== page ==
Donald McBride won’t have to waste time in the costume department ahead of his new play. DAVID WHETSTONE finds out more
Good actors, it is often said, lay bare their souls on stage. Donald McBride, as you can see from the photo, will be going a step further in his new one-man show, Choir, which opens tonight ahead of a regional tour.
Speaking from his kitchen in Fencehouses, County Durham – though it could be the nave of Durham Cathedral due to the resounding effect of his speakerphone – Donald owns up to the fluttering of a butterfly or two in the midriff.
“Bit scary. Bound to be because it’s quite a long haul... about an hour on stage with just me and nobody to help.”
Then there’s the fact that he will be clad for the most part in his underpants and a pair of red high heels (perfect for this era of austerity).
“I don’t know whether the audience is going to put up with an hour of that,” muses an experienced actor for whom the near nudity is less of a concern than the audience’s tolerance.
Choir is the latest from Lee Mattinson, a talented North East writer whose sparkling work has been championed by Live Theatre in recent years.
In 2007 Donald appeared in an early short play of his, Swan Song, which was part of a lunchtime series called Bite Size Theatre, produced by New Writing North.
Then, in 2012, he joined the all-female cast of Lee’s full-length play, Chalet Lines, playing Edith, “the grandmother character”, during a run at Live Theatre.
Nothing strange about this, as the good reviews testify. Donald, in an acting career stretching back over some decades, has played grandmothers, grandfathers, panto dames and TV tough guys.
Michael Chaplin’s play, A Proper Job, which premiered at Live way back in 1992, was about a fictional actor called John Peace, but it was inspired by the experiences of Donald and old school pal Dave Whitaker who performed in it.
The pair, who grew up in County Durham pit villages, went on a class trip to Stratford, got bitten by the acting bug and ended up joining the company. Speaking ahead of that show they recalled playing, variously, Bilbo Baggins, Lady Bracknell (both Donald), a ventriloquist’s dummy, the back end of an elephant and a horse (all Dave).
A lot of water and crazy roles have passed under the bridge since then, although Dave has fallen victim to some of the worst of real life’s ‘slings and arrows’.
Since suffering a stroke, the actor who went on to star in The Pitmen Painters has been unable to walk or talk and lives in a care home in Fencehouses, not far from where Donald lives now, and is “as well as can be expected”.
For Donald, the ‘proper job’ is still a going concern which is why he is playing a reincarnation of Judy Garland in Lee Mattinson’s latest theatrical fantasia.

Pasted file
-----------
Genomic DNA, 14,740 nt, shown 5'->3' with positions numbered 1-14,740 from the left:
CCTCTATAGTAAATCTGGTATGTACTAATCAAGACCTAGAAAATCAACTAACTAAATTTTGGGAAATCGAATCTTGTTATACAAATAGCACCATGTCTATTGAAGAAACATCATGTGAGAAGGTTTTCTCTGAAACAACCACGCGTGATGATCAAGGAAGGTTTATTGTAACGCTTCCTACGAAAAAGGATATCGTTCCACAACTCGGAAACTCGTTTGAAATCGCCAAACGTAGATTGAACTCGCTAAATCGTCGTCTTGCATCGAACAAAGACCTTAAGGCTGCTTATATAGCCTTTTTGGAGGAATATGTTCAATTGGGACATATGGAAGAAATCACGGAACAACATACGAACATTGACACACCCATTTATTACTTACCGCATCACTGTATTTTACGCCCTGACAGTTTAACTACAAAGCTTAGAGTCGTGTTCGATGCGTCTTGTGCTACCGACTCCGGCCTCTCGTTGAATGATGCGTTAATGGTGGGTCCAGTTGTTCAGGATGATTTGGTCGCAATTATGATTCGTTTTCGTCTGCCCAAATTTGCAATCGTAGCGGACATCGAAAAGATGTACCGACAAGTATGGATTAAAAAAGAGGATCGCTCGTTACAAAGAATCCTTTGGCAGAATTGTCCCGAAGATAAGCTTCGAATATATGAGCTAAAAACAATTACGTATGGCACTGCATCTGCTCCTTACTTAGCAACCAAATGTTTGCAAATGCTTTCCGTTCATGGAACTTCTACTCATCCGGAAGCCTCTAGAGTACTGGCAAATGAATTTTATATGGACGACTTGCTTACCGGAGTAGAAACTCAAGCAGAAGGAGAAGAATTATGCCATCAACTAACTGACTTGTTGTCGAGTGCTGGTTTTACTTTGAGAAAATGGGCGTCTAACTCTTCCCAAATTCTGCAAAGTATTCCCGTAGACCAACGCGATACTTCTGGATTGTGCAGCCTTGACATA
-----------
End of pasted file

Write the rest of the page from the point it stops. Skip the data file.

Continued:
Donald plays Francis – or maybe Frances, since Judy Garland’s real name was Frances Ethel Gumm – and “the whole thing,” says the actor, “takes place in his memory really. He’s telling his story in the kitchen of his home, starting from when he’s a little boy.
“He knows from the outset that he was Judy Garland in a previous life. That’s a given and it informs his whole life. But he tries to be the opposite of what Judy Garland was because she had quite a sad life.”
Donald says it is important not to give too much away but Lee Mattinson is a playwright, he suggests, who “blurs the edges in his writing”.
There are riddles in the script – such as a reference to Wendy, the tenor – that mean a Lee Mattinson play is best seen rather than read.
In this play Francis (or Frances), battling his inner Judy, experiences a “sort of epiphany” when he sees a choir singing in the village hall.
That choir will appear as a projection in Choir.
Donald says Lee wrote the play with him in mind. “I think I identify most strongly with the character’s vulnerability but also his courage,” he says. “But he’s an optimist and I also identify with that too.
“It has got so many levels. It’s a play about reconciliation at one level and about the quest for acceptance on another. It’s about HIV/Aids and how you cope with that.
“I hope very much that people will enjoy it. I suppose you could say it’s got everything... laughter and tears.”
Casting his mind back to his last solo show, Donald has vivid memories of Bold Squire Arscott, which he wrote and performed in Devon back in 1980.
It was based on an 18th Century huntsman, John Arscott of Tetcott, Devon, who would set his hounds after pretty much anything that moved on four legs and also kept a professional dwarf jester, Black John, ‘the Tetcott Merryman’, who reputedly bedded down in the kennels with the pack.
Proudly, he recalls that the play caused a member of the local landed gentry to produce a portrait – “warts and all” – of Black John that had been stored away in an attic for a considerable number of years.
Donald McBride, a cypher for some of the world’s most colourful folk, factual and fictional, is also looking ahead to another project that means a lot to him and other friends and family members of Dave Whitaker.
This is the play Tyneside writer Arthur McKenzie was working on with Dave just before the latter suffered his devastating strok.
The hope is that it will eventually reach the stage in a full-blown production, raising another chunk of the money required to provide his friend – and one of the region’s other best-loved actors – with the care his condition requires.
Choir, which is directed by Jen Malarkey, is produced by Encounter Productions in partnership with Arc, Stockton (where you can see it on Tuesday and Wednesday at 7pm), Arts Centre Washington (September 11 and 12), Northern Stage, Newcastle (September 16 and 17) and Alnwick Playhouse (September 18 and 19). It will also be performed at the Traverse Theatre, Edinburgh (September 26 and 27).